A Rural Intervention : The Introduction

Thimmaiyanadoddi, a small hamlet of basket weavers located just outside the town of Anekal in Karnataka is home to about a hundred residents. Originating from the tribe Iruligas, the village has resided here for the past fifty years as farmers. The rural landscape, a mixture of cultivated fields and forest creates a picturesque backdrop for community. The name of the village came from Mr. Thimmaiah who taught the villagers how to weave, giving them a new direction in bringing income to their families.


Despite previous aid from the government and NGO’s, the community still needed some help to motivate them to take responsibility for their own village. The village was approached by a close knit group of socially minded architects who expressed a desire to help out.

The first hurdle would be to convince the residents that some help in development would benefit their village. Thankfully the proposal was met with keen interest and a willingness to participate to bring about positive change.

The poverty of the village was clearly seen in the state of the houses. The poorly constructed structures showed no adherence to any traditional rural construction practices. Apart from dilapidated housing, the village as a whole unit lacked basic amenities. There was no drainage system and no toilets built in the village.


The intervention would require a multi-approach methodology –

Interact – With the local community for an understanding of cultural usage of space, cultural beliefs and sensitivities.

Collaborate – With the government, NGOs, self-help groups, international agencies, banks, institutions, corporates, and individuals for financial and non-financial help.

Engage – The architectural community for research and development of alternative materials and construction methodologies and volunteerism.

Derive – Specific, local, eco-friendly, long lasting and cost effective design solutions.

Help Construct – Housing and rural infrastructure in a holistic manner.

Much planning and ideation would be required from the team as they began the alliance with the community to bring about positive change.


Where does Karnataka stand?

India has one of the highest percentages of rural population in the world with almost 70% of the country living outside developed towns and cities. With 29 states and 7 union territories, India is an amalgamation of variety in terms of demographics, rural and urban lifestyles and cultures. Where does Karnataka stand?

INDIA, KARNAKATA, HAROHALLI - MAY 24 : Arround Bangalore in the silk farm of farmer Reddy, the ancestral and traditional method is used for spining stage of slikworms. Some wicker basket are used to dispaly the worms. Cross breed cocoon (yellowish) would be produced. Outisde display of basket won't allow temperature's check. Employee woman are displayed the worm in wicker basket.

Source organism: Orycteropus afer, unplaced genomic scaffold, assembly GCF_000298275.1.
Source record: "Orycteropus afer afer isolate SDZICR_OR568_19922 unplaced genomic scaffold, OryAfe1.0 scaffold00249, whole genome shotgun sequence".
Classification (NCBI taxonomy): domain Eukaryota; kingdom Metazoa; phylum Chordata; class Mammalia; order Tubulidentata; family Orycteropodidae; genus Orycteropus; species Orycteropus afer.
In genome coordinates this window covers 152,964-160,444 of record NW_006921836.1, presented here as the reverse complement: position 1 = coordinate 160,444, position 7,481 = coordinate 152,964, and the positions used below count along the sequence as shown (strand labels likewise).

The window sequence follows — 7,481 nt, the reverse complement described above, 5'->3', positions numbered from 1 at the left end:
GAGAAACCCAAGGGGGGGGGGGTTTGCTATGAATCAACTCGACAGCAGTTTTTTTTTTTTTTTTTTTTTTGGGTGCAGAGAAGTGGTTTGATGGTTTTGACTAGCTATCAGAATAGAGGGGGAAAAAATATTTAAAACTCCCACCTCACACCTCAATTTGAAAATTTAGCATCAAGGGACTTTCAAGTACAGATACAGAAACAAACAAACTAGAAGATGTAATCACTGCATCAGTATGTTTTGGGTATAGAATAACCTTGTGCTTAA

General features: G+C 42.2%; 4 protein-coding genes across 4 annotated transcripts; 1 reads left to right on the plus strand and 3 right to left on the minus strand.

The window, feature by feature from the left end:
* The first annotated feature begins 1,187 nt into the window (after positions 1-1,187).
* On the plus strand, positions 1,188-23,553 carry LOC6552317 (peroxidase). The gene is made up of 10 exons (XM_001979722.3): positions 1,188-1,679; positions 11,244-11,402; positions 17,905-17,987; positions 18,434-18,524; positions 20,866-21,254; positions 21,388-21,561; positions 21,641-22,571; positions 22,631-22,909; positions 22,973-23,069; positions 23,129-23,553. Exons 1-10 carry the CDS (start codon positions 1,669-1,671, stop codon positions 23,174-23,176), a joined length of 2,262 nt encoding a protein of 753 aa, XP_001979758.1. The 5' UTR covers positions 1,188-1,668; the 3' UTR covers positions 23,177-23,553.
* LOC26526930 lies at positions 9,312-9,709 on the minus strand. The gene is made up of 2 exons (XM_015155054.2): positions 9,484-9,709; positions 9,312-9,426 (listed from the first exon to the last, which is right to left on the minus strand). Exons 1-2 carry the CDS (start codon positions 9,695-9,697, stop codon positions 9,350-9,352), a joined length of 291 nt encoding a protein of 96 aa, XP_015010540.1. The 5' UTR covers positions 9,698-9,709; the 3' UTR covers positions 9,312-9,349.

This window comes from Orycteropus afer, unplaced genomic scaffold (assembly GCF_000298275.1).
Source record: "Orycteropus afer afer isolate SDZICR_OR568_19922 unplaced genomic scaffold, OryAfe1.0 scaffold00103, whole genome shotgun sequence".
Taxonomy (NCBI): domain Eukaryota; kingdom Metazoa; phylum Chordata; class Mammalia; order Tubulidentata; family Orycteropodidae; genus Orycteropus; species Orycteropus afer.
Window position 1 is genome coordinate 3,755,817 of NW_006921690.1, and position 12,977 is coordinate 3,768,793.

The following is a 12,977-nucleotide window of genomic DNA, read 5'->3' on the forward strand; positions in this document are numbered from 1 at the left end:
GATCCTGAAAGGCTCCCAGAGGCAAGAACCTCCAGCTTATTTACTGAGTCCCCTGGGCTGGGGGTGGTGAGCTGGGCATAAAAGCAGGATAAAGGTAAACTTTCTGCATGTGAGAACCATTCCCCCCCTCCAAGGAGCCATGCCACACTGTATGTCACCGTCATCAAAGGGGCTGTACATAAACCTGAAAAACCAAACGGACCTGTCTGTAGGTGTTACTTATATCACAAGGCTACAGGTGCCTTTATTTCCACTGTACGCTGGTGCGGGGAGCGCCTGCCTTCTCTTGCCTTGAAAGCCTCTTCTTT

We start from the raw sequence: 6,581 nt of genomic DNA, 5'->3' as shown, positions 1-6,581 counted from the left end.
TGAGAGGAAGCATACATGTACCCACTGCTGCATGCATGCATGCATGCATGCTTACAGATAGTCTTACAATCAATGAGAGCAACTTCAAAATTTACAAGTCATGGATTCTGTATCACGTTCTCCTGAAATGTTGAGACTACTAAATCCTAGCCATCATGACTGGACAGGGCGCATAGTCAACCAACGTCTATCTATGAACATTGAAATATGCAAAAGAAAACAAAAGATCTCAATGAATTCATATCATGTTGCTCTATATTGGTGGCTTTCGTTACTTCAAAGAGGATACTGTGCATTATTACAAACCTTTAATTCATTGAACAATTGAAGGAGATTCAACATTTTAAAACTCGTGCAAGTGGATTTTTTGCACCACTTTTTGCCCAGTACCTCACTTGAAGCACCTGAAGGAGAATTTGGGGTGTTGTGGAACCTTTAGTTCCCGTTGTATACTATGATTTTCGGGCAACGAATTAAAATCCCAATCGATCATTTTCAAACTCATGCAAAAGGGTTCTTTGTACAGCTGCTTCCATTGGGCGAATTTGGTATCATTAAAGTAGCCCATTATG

In Karnataka, the largest state in South India in terms of area, 61% of the population live in rural areas. [i] Most rural dwellers are farmers by occupation, while other occupations like silk farming, weaving and craft making are also found. Karnataka’s plateau terrain, tropical climate and predominantly red soil is ideal for a variety of crops; rice, ragi, jowar and bajra being most abundant.

The map shows thekarnatakapopulationmap districts in the state the distribution of population. Note how the Bangalore region is most dense, followed by Belgaum, while areas like Hasan, Bidar and Chikmagalur have a fairly sparse population. [ii]

What is the architecture in rural Karnataka like? Hand-made mud walls reinforced with sticks and coconut palms with thatched roofs is seen in the poorest of villages. The use of sun-baked mud blocks and clay tiled roofs are seen in other villages who have improved their lifestyles and have slowly incorporated the construction methods and materials of the towns and cities.

A research conducted on the sanitation of each state shows Karnataka in quite a pitiful condition. The study shows the percentage of rural households with toilets and the differences seen over the past decade. Despite an improvement from 18% to 28% in 2011, Karnataka still stands below the all-India average of 31%.[iii]


Karnataka is in need of a lot of improvement. Despite the aid of the government and many non-government organizations, impact is marginal and change is slow.

Over the next few weeks, blog posts about a few rural projects will give you an insight of what is happening in rural Karnataka.

[i] India Demographics [ii] Karnataka Demographics [iii] Sanitation in Rural India and Karnataka- How has the needle moved? – Pavan Srinath